Writings on the different kinds of exchange can be traced back to Classical Antiquity. The Greeks were fascinated with markets, especially the ethical implications of such transactions, and soon began to formulate their  own opinions on the emerging markets in ancient Greece. Aristotle, especially, devoted some of his writing to understanding its complexity. He observed four types of exchanges in the developing market of Ancient Greece:

1.     C –> C ; where C = commodity

Better known as bartering, Aristotle had little issue with this mechanism of exchange in the market. He found it to be the most “natural” out of all exchanges, but saw major drawbacks in its inability in dealing with surpluses and deficiencies properly. The reason for exchange, from Aristotle’s understanding, was because an individual viewed the seller’s surpluses as being of higher value than his or her own surpluses, thus creating a transaction of equal value. He based the need for exchange around the concept of “use value” or “true value,” which a commodity holds if it is necessary for one’s life, household, or even community. He equated value with necessity. Therefore, Aristotle’s reasons for exchange can be seen as one of the early precursors the the subjective theory of value, since it acknowledges different use values for different households — based on their respective surpluses.

2.     C –> M –> C ; where M = Medium of exchange (i.e money)

The most prevalent method of exchange today — Aristotle was ambivalent to it. He found money to be necessary in establishing a common comparable measurement for all commodities in the market, however he also felt it facilitated the next two forms of exchange (3 & 4).  This particular transaction is very similar to barter in that the purpose of it is consumption. The use-value for each receiving end of the transaction is virtually the same, therefore the exchange is equal, with money serving as simply ameans, rather than as an end. Important to note also, is that Aristotle did not see money as a representation of value or wealth; it was a representation of want by agreement. Keep this in mind, because this is the one of the foundations for his criticism of the next two transactions.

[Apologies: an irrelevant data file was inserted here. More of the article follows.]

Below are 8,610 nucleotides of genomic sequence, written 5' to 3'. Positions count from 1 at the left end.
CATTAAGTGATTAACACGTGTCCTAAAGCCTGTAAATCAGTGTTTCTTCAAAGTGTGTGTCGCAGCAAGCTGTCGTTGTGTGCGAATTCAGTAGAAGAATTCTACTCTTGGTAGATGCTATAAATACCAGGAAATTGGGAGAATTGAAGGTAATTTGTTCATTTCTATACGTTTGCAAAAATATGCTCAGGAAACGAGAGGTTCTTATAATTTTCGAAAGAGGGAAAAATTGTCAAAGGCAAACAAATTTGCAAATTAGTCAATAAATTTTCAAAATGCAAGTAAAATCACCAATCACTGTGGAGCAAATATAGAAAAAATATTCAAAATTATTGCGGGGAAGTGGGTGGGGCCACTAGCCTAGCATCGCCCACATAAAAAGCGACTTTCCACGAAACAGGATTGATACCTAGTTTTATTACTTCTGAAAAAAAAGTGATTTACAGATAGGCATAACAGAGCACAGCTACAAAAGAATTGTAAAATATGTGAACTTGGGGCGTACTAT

The economy of Ancient Greece is useful to bear in mind when trying to understand Aristotle’s  analysis of markets. The majority of the work in Ancient Greek society was done by slave labor, mostly agricultural work, and many of the commodities on the market were products of individual artisans. Therefore, the full value was realized in its exchange of another commodity because the artisan’s sweat and work was fully accounted for in the transaction — the artisan kept all of what he produced, including his surpluses, and traded it likewise for a commodity of relatively equal value.

3.    M –> C –> Mp ; where Mp = M prime or M + profit

This mechanism of the market Aristotle found to be ethically problematic and abominable. He calls this retail trade and the issue, he felt, was that money served as a starting and end point of a transaction, rather than a medium of exchange. He also felt this violated the principle that market transactions should serve the needs of thehousehold, rather than succumbing to endless exchanges to increase profit. Aristotle did not consider this to be true wealth because the end goal is a greater quantity of money; it is simply a representation of exchange value in moneyed form — because it is purely qualitative, it lacks a limit, which was present in the first two kinds of market transactions. He believed there was no natural restrain on this form of transaction because the market exchange, in and of itself, was not entirely equal. In the first two methods of exchange, trade was limited to commodities that were produced by, presumably, individuals – therefore the starting point required an exertion of labor, and the transaction itself was virtually equal in its entirety. Because the starting point of this transaction, “M,” lacks that necessary productive capacity and because the individual is acquiring more of the same item he started with there is fundamentally no restriction on how much profit can be acquired — and the need to acquire more is intensified. Frankly, the major difference lies in that the first two transactions were to consume, this particular one is to accumulate.